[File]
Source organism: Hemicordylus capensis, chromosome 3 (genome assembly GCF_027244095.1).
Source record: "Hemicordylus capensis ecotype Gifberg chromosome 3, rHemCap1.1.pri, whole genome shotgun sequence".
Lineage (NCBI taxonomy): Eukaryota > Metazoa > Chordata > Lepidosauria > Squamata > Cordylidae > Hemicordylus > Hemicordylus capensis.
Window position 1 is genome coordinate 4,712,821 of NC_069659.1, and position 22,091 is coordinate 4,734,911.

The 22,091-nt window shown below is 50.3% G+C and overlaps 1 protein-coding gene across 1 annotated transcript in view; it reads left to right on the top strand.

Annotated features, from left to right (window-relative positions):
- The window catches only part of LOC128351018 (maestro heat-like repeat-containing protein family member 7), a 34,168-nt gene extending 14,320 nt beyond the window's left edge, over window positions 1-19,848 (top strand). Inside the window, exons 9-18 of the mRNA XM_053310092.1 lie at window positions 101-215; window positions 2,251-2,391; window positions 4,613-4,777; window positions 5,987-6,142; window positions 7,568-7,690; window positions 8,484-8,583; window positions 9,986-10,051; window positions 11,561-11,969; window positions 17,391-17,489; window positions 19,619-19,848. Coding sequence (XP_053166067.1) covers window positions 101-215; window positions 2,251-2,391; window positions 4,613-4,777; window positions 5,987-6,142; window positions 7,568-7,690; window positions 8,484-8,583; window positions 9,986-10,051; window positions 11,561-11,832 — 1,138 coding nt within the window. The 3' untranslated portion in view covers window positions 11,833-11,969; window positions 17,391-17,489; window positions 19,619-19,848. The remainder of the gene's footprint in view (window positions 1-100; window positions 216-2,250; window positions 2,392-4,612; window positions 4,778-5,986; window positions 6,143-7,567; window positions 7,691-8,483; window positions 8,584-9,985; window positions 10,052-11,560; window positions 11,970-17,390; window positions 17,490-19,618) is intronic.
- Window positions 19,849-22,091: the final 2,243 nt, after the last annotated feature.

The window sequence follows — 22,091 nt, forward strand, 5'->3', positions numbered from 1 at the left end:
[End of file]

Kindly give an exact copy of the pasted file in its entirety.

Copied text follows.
Source organism: Hemicordylus capensis, chromosome 3 (genome assembly GCF_027244095.1).
Source record: "Hemicordylus capensis ecotype Gifberg chromosome 3, rHemCap1.1.pri, whole genome shotgun sequence".
Lineage (NCBI taxonomy): Eukaryota > Metazoa > Chordata > Lepidosauria > Squamata > Cordylidae > Hemicordylus > Hemicordylus capensis.
Window position 1 is genome coordinate 4,712,821 of NC_069659.1, and position 22,091 is coordinate 4,734,911.

The 22,091-nt window shown below is 50.3% G+C and overlaps 1 protein-coding gene across 1 annotated transcript in view; it reads left to right on the top strand.

Annotated features, from left to right (window-relative positions):
- The window catches only part of LOC128351018 (maestro heat-like repeat-containing protein family member 7), a 34,168-nt gene extending 14,320 nt beyond the window's left edge, over window positions 1-19,848 (top strand). Inside the window, exons 9-18 of the mRNA XM_053310092.1 lie at window positions 101-215; window positions 2,251-2,391; window positions 4,613-4,777; window positions 5,987-6,142; window positions 7,568-7,690; window positions 8,484-8,583; window positions 9,986-10,051; window positions 11,561-11,969; window positions 17,391-17,489; window positions 19,619-19,848. Coding sequence (XP_053166067.1) covers window positions 101-215; window positions 2,251-2,391; window positions 4,613-4,777; window positions 5,987-6,142; window positions 7,568-7,690; window positions 8,484-8,583; window positions 9,986-10,051; window positions 11,561-11,832 — 1,138 coding nt within the window. The 3' untranslated portion in view covers window positions 11,833-11,969; window positions 17,391-17,489; window positions 19,619-19,848. The remainder of the gene's footprint in view (window positions 1-100; window positions 216-2,250; window positions 2,392-4,612; window positions 4,778-5,986; window positions 6,143-7,567; window positions 7,691-8,483; window positions 8,584-9,985; window positions 10,052-11,560; window positions 11,970-17,390; window positions 17,490-19,618) is intronic.
- Window positions 19,849-22,091: the final 2,243 nt, after the last annotated feature.

The window sequence follows — 22,091 nt, forward strand, 5'->3', positions numbered from 1 at the left end: